Dave Darcy, Somerville, Massachusetts
Rule requires religion
Great article! Unfortunately religion and state go hand in hand; the ruling class needs religion's ideological support, so unless the people overthrow the ruling class, religion's privileges will continue.
Leo T. West, San Leandro
"The Covenant with America," Feature, 8/17
For Fox News, this is ...
Chris Thompson asserts, "The showdown between modernity and jihadist fascism is the central conflict of our age." Legalized torture, creationism in place of science education, and violent oil plunder as foreign policy -- this is "modernity"?
Michael Lerner's recent conference was an admirable counter to Bush's America of Christian fascism and imperial hubris, yet Thompson's sneering, superior, moralizing essay comes off as only a Fox News-style smear of the "religious liberals" he detests. And Thompson's ranting hostility to the merest suggestion that Muslims might actually have a legitimate grievance against the West begs the question of terror's root causes and our current predicament.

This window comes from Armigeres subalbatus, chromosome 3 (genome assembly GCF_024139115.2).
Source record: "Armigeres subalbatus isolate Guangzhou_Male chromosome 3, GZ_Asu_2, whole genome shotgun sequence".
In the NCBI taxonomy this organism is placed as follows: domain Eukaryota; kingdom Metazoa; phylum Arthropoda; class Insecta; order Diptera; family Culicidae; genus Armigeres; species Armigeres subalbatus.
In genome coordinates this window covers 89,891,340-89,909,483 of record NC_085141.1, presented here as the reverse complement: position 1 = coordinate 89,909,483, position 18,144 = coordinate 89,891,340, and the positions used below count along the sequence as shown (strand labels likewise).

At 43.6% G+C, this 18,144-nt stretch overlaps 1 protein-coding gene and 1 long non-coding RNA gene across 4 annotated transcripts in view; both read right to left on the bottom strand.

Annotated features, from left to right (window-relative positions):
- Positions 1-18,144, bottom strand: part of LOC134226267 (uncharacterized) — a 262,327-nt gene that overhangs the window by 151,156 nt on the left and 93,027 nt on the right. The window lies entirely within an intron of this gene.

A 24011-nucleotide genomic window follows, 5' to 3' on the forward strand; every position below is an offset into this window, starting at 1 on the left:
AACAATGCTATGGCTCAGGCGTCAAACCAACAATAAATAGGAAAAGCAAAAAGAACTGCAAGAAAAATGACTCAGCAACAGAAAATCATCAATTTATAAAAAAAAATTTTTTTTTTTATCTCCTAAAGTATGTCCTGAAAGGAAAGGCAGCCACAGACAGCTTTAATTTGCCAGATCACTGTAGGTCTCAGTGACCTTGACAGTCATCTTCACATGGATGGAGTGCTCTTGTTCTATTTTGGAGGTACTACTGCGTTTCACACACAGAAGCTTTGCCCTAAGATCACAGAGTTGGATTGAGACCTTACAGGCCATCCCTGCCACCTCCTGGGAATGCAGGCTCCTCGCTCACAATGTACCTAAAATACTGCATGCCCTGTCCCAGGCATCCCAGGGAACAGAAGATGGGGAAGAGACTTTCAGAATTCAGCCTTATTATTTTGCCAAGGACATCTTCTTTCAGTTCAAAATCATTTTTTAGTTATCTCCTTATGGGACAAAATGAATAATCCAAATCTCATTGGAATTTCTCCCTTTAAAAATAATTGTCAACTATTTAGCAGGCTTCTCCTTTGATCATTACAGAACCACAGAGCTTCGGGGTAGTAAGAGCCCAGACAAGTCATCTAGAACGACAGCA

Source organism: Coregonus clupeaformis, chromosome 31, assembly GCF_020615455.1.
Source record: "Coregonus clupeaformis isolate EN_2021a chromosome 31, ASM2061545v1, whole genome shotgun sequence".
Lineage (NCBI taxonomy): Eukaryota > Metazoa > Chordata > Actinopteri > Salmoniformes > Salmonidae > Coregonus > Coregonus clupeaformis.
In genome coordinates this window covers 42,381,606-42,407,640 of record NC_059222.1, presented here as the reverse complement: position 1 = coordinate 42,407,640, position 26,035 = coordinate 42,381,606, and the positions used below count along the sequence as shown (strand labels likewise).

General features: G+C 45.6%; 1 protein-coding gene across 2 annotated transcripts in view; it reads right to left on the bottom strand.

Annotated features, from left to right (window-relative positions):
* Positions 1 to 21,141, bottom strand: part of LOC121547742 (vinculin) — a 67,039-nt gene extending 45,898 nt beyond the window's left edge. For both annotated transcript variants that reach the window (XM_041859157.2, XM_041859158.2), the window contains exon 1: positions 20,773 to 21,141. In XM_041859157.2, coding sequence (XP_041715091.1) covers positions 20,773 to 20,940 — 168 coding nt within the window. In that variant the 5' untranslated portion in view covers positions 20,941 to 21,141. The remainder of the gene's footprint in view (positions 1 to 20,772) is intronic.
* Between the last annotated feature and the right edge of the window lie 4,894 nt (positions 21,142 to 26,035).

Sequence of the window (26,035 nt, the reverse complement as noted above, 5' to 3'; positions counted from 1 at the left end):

Thompson joins a certain type of useful journalist (Friedman, Hitchens, Kristol, et al.) who bravely upholds the West's divine right to dominate the Middle East and loot the oil resource -- because of our ethically superior civilization, of course. If the bloody Mohammedist wogs have the temerity to object, well then, kill them -- and act surprised when they strike back. If dismembering civilians with F-16s and Apache helicopters in Fallujah and Gaza won't bring those recalcitrant, misogynist Muslims to heel, perhaps Mr. Thompson would share Winston Churchill's 1921 sentiments on Iraq: "I am strongly in favor of using poison gas against uncivilized tribes."
Mark Dewhurst, Oakland
Seven Days - February 24, 5:52 PM
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Seven Days - February 16, 3:24 PM